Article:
After a ruling from Europe's top court that Google should remove links to 'outdated information' about individuals at their request, the search giant has opened up an online form for those wanting to be forgotten.
The decision on the 'right to be forgotten' was handed down earlier this month after Google appealed an order by the Spanish Data Protection Agency (AEPD) to remove links to articles about an individual published in a Spanish newspaper in 1998.
The AEPD ruling came after a Spanish national found links to the articles, which contained details about a real-estate auction that was held to settle social security debts, after searching for his own name online. He requested they be removed, as he believed the articles contained information about him which was no longer relevant.
Following the ruling, many other individuals have approached Google to remove links to information about them that they consider outdated.
Now, the company has launched a form where individuals can make their 'right to be forgotten' requests online.
The form asks for a user's details, the links to the 'outdated information', and an explanation of why they should be removed.
Anyone wanting to use the form will also need to provide a scan of their photo ID, to stop fraudulent attempts to remove information.
"Google often receives fraudulent removal requests from people impersonating others, trying to harm competitors, or improperly seeking to suppress legal information," it says.
Google notes that the form is just its first try at working out the takedown mechanism, and it will be "working with data protection authorities" to develop it in future.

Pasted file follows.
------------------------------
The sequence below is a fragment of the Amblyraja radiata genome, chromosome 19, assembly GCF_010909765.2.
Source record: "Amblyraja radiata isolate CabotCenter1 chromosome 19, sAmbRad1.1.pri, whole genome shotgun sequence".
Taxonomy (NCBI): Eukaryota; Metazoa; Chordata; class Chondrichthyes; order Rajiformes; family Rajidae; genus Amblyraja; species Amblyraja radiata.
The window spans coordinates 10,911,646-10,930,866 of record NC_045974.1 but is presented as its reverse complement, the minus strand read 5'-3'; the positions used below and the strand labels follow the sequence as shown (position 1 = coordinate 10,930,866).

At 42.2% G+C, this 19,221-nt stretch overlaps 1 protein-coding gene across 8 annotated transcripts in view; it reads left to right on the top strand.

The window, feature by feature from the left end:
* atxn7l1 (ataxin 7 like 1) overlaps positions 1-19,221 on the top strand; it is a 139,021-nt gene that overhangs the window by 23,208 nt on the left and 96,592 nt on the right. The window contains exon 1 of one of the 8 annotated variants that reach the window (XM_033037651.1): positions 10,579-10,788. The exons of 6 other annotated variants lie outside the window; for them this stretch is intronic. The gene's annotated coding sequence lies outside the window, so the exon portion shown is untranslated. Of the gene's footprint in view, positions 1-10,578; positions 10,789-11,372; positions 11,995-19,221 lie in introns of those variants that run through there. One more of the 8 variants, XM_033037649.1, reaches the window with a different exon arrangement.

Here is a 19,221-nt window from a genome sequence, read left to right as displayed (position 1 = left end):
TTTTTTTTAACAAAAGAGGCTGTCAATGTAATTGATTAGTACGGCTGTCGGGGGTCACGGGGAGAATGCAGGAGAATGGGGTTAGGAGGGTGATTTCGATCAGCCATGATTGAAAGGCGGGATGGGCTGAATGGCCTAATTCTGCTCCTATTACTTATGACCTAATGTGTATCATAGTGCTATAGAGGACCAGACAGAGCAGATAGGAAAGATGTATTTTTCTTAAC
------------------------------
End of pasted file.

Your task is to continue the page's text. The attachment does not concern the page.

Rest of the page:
The company has published no timeline on when users can expect their requests to be dealt with.
"We will assess each individual request and attempt to balance the privacy rights of the individual with the public’s right to know and distribute information," it says.
"When evaluating your request, we will look at whether the results include outdated information about you, as well as whether there’s a public interest in the information — for example, information about financial scams, professional malpractice, criminal convictions, or public conduct of government officials."
Unsurprisingly, the European Court of Justice's ruling was not met with enthusiasm by Google. At a recent annual shareholder meeting, Google's chairman Eric Schmidt told investors the case was "a collision between the right to be forgotten and the right to know".
"From Google's perspective that's a balance… You have to find a balance. Google believes, having looked at the decision, which is binding, that the balance that was struck was wrong," he said.